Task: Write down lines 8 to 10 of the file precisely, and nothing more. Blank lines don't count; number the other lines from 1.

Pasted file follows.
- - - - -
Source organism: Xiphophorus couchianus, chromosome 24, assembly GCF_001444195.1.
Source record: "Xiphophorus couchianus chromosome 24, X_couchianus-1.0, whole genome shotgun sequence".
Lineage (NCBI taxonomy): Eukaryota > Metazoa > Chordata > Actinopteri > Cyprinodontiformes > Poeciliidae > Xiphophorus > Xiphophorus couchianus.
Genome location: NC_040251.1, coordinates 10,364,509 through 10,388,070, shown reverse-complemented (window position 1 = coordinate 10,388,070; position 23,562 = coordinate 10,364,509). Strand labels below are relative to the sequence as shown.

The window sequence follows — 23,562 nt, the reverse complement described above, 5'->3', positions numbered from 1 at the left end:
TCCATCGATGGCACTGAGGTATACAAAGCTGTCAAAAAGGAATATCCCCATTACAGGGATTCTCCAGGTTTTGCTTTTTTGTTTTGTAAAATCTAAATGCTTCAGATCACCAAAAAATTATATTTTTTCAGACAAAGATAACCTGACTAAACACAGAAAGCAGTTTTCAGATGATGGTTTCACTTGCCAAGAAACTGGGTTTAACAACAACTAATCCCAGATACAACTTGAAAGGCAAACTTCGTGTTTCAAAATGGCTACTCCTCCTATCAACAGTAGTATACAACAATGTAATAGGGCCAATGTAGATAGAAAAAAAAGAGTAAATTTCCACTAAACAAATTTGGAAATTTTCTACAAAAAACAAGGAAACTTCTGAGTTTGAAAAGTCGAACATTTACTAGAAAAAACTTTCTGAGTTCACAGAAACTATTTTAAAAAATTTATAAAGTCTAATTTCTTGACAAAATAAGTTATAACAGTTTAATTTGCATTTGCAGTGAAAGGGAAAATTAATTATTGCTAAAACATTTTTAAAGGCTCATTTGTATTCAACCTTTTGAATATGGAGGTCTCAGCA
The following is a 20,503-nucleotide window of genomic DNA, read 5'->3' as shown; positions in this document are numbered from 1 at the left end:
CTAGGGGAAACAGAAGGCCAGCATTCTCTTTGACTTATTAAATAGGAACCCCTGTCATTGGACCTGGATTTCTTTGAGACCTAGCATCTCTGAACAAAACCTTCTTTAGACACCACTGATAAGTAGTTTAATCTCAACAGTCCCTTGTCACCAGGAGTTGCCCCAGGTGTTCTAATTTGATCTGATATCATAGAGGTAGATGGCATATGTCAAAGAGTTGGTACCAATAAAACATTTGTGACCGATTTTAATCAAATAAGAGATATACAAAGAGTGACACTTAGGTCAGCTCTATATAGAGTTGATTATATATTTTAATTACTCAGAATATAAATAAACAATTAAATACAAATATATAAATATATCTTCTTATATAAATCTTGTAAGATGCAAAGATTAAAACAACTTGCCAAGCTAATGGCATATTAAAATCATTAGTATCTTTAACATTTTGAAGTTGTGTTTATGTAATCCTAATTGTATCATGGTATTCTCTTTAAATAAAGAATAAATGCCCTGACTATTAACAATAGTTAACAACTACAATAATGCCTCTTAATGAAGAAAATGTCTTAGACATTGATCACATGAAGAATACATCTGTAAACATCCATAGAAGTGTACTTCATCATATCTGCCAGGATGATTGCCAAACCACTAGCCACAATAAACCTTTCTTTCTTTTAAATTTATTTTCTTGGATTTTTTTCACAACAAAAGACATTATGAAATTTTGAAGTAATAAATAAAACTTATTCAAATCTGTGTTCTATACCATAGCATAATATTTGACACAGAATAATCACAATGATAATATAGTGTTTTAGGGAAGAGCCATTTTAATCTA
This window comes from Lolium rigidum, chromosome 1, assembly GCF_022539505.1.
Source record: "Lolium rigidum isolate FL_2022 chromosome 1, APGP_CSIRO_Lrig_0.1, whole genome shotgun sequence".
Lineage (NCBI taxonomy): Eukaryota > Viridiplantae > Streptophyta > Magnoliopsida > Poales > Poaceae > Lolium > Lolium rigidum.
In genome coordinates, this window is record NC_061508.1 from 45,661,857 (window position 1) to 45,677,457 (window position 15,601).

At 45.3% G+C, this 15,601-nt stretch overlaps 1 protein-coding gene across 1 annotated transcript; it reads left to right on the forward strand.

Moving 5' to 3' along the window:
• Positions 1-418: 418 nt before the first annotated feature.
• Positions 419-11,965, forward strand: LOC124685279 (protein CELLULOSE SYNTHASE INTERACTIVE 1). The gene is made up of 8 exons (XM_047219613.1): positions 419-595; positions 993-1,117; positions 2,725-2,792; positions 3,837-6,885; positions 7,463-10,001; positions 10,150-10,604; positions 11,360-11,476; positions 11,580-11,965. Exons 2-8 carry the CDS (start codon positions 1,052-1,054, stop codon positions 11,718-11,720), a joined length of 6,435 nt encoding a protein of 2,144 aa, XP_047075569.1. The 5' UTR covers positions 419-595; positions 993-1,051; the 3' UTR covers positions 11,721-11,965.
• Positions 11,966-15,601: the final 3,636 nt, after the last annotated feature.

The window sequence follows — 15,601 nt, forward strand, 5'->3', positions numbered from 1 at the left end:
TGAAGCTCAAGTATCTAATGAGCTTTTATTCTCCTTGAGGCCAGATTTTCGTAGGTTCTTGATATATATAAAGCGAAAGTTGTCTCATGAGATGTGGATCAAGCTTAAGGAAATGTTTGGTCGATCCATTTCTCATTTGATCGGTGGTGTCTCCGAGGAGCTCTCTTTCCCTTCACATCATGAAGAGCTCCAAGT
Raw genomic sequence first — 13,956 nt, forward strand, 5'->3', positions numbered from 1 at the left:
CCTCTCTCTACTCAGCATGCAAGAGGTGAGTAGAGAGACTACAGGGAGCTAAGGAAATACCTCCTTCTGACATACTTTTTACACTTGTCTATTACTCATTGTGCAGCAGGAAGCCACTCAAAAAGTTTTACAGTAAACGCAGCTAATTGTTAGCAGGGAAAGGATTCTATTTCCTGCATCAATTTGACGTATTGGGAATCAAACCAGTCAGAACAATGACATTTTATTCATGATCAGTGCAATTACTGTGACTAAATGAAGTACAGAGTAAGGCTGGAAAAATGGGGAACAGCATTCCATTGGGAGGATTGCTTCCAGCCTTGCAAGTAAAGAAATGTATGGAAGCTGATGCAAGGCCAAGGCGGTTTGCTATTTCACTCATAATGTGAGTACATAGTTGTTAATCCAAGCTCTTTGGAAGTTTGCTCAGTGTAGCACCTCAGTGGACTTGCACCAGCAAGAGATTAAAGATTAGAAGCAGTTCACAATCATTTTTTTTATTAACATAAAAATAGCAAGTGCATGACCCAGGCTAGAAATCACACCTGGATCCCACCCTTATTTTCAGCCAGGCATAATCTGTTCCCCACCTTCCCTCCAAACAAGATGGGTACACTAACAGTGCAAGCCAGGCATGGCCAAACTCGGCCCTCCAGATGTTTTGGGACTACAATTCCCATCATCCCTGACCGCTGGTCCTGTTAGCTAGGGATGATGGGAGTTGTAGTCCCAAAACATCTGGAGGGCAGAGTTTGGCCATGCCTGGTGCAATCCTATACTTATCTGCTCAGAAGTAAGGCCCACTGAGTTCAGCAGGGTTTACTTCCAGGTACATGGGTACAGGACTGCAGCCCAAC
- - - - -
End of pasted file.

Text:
CTAGGGGAAACAGAAGGCCAGCATTCTCTTTGACTTATTAAATAGGAACCCCTGTCATTGGACCTGGATTTCTTTGAGACCTAGCATCTCTGAACAAAACCTTCTTTAGACACCACTGATAAGTAGTTTAATCTCAACAGTCCCTTGTCACCAGGAGTTGCCCCAGGTGTTCTAATTTGATCTGATATCATAGAGGTAGATGGCATATGTCAAAGAGTTGGTACCAATAAAACATTTGTGACCGATTTTAATCAAATAAGAGATATACAAAGAGTGACACTTAGGTCAGCTCTATATAGAGTTGATTATATATTTTAATTACTCAGAATATAAATAAACAATTAAATACAAATATATAAATATATCTTCTTATATAAATCTTGTAAGATGCAAAGATTAAAACAACTTGCCAAGCTAATGGCATATTAAAATCATTAGTATCTTTAACATTTTGAAGTTGTGTTTATGTAATCCTAATTGTATCATGGTATTCTCTTTAAATAAAGAATAAATGCCCTGACTATTAACAATAGTTAACAACTACAATAATGCCTCTTAATGAAGAAAATGTCTTAGACATTGATCACATGAAGAATACATCTGTAAACATCCATAGAAGTGTACTTCATCATATCTGCCAGGATGATTGCCAAACCACTAGCCACAATAAACCTTTCTTTCTTTTAAATTTATTTTCTTGGATTTTTTTCACAACAAAAGACATTATGAAATTTTGAAGTAATAAATAAAACTTATTCAAATCTGTGTTCTATACCATAGCATAATATTTGACACAGAATAATCACAATGATAATATAGTGTTTTAGGGAAGAGCCATTTTAATCTA
This window comes from Lolium rigidum, chromosome 1, assembly GCF_022539505.1.
Source record: "Lolium rigidum isolate FL_2022 chromosome 1, APGP_CSIRO_Lrig_0.1, whole genome shotgun sequence".